Of interest there were a number of tipping points that 80% or more of survey participants believed would have occurred by 2025. The likelihood of 10% wearing clothes connected to the internet was considered to be the most likely, with 91.2% of survey participants believing in this.
Another very popular belief was that the tipping point of 90% of people having unlimited and free (advertising supported) storage with 91% of respondents believing that this would happen in the next decade. These maybe do not seem as far-fetched as some of the other tipping points that more than 80% of participants believed would occur by 2025, such as the first robotic pharmacist in the US, the first government to replace its census with big data sources, 5% of consumer products printed in 3D, and interestingly, the advent of the first implantable mobile phone available commercially.
On this latter point of the first implantable mobile phone being available commercially, it was expected by participants that this will occur by 2023, and 82% of respondents thought that it would happen by 2025. Positive impacts of such an innovation are cited to be the reduction of missing children, and increased self-sufficiency, but there are data security implications and also worries about the amount of distraction such devices would lead to.
The tipping point of 80% of people with a digital presence on the internet is also expected by 2023, with 84% believing it will have occurred by 2025. Benefits for society are cited as increased transparency and an increase in free speech, while negative impacts are believed to be challenges of groupthink and identity theft. The report pointed various shifts implied by the six megatrends, and its implicit challenges. One important challenge concerns work. According to a recent study done by Oxford Martin University, various jobs will be wiped off in our newer future, due to increased automation.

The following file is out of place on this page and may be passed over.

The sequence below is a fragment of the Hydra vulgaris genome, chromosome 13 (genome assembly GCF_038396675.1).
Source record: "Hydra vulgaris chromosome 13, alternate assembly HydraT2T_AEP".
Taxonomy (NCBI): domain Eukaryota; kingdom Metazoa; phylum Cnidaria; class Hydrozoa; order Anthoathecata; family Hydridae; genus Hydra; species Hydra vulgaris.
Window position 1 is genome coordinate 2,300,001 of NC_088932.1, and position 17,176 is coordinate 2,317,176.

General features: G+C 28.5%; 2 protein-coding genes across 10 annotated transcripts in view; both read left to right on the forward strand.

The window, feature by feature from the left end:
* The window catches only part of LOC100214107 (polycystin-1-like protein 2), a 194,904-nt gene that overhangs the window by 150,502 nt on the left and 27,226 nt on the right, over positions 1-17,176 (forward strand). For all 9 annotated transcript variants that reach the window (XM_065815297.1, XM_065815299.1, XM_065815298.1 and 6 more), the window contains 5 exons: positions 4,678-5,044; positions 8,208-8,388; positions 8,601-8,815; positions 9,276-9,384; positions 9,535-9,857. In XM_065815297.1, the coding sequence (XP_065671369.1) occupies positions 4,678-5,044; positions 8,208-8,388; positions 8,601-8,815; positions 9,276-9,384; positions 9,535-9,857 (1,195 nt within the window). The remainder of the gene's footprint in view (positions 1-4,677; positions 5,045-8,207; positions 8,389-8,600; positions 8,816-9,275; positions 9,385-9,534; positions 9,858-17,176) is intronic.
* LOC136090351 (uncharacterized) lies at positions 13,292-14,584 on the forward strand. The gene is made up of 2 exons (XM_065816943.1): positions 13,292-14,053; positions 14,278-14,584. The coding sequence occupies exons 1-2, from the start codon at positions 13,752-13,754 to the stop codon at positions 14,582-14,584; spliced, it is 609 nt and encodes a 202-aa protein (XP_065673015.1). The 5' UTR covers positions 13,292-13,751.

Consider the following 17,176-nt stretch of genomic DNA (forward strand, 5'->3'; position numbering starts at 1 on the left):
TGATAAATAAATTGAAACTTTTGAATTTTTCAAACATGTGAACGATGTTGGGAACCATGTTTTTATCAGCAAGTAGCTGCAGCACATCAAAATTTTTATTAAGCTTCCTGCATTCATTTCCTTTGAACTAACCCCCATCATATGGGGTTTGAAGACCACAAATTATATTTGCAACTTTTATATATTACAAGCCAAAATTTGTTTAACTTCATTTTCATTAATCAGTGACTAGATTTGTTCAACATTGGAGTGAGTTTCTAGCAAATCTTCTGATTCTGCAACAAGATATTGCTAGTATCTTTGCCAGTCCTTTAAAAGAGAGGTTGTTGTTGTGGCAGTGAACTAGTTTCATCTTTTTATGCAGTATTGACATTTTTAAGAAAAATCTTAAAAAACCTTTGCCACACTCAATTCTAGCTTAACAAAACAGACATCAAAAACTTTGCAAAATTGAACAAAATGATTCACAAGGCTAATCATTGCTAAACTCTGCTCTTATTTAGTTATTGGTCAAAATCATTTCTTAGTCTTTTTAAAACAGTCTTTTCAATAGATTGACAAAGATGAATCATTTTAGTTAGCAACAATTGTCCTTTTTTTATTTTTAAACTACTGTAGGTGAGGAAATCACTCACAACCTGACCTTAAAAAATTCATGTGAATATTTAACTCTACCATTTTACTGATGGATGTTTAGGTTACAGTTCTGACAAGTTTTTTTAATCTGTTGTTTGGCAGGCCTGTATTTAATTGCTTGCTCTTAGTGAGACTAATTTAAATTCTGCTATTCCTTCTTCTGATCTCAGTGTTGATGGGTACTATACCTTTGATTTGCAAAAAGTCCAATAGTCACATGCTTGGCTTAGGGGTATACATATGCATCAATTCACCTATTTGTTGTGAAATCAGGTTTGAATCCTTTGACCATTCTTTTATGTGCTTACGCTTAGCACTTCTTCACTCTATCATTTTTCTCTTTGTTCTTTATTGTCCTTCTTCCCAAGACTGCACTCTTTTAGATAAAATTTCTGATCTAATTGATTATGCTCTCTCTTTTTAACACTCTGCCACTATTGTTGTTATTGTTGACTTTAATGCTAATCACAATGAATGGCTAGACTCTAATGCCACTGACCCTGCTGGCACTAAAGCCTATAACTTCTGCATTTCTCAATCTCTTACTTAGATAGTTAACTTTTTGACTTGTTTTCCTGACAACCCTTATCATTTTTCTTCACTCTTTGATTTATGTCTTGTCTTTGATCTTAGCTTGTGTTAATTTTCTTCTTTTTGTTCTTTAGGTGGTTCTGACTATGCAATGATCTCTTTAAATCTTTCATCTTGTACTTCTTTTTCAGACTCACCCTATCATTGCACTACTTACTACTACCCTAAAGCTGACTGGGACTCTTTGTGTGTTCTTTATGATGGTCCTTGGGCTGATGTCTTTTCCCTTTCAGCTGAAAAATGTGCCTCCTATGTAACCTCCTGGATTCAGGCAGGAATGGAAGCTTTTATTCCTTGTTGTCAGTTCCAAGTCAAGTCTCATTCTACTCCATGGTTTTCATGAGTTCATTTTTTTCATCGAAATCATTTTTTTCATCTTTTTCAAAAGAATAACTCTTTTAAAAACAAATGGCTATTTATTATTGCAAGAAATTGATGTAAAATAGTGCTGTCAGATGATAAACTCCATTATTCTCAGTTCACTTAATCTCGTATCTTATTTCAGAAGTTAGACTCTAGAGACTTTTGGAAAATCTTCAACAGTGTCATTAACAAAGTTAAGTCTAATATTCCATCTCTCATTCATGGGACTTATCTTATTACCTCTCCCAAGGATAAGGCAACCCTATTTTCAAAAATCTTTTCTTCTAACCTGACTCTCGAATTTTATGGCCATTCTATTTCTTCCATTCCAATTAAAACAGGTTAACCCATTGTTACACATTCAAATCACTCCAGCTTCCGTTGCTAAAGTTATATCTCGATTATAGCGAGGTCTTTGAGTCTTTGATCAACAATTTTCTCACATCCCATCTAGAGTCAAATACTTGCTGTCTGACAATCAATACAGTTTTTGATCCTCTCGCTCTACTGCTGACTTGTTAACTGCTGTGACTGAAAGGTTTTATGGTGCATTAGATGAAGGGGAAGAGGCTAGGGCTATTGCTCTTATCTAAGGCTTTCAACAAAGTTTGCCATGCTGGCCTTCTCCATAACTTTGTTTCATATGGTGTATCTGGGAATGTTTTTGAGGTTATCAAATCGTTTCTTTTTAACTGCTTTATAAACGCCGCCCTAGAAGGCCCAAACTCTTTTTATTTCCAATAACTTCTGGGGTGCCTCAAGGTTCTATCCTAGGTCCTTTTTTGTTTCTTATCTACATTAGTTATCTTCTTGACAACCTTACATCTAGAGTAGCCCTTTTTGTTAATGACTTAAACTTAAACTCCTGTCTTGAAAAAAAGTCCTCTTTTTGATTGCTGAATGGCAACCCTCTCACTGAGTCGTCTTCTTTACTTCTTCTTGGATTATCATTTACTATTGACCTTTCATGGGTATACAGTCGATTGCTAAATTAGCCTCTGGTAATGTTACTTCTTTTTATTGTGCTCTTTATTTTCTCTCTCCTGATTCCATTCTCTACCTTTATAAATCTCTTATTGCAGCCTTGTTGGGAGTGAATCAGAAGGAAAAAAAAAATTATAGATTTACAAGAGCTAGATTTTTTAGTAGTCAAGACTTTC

In this post we just covered some of the many shifts and tipping points that are outlined in the fascinating World Economic Forum repor Deep Shift: Technological Tipping Points.
Ultimately, it is argued that these shifts will lead to two occurrences. One will be the digital connectivity of every person to anything at any time and in any place, and the second is a set of tools for analysing and using data for everyday life. The software-enabled shifts described in the report evidences how the world is increasingly being driven and enabled by software.
The changes that are taking place are monumental, and everyone will feel them in some way or another. It is extremely likely that the world will be a very different place within the next 2 decades.
Maria Fonseca is the Editor and Infographic Artist for IntelligentHQ. She is also a thought leader writing about social innovation, sharing economy, social business, and the commons. Aside her work for IntelligentHQ, Maria Fonseca is a visual artist and filmmaker that has exhibited widely in international events such as Manifesta 5, Sao Paulo Biennial, Photo Espana, Moderna Museet in Stockholm, Joshibi University and many others. She concluded her PhD on essayistic filmmaking , taken at University of Westminster in London and is preparing her post doc that will explore the links between creativity and the sharing economy.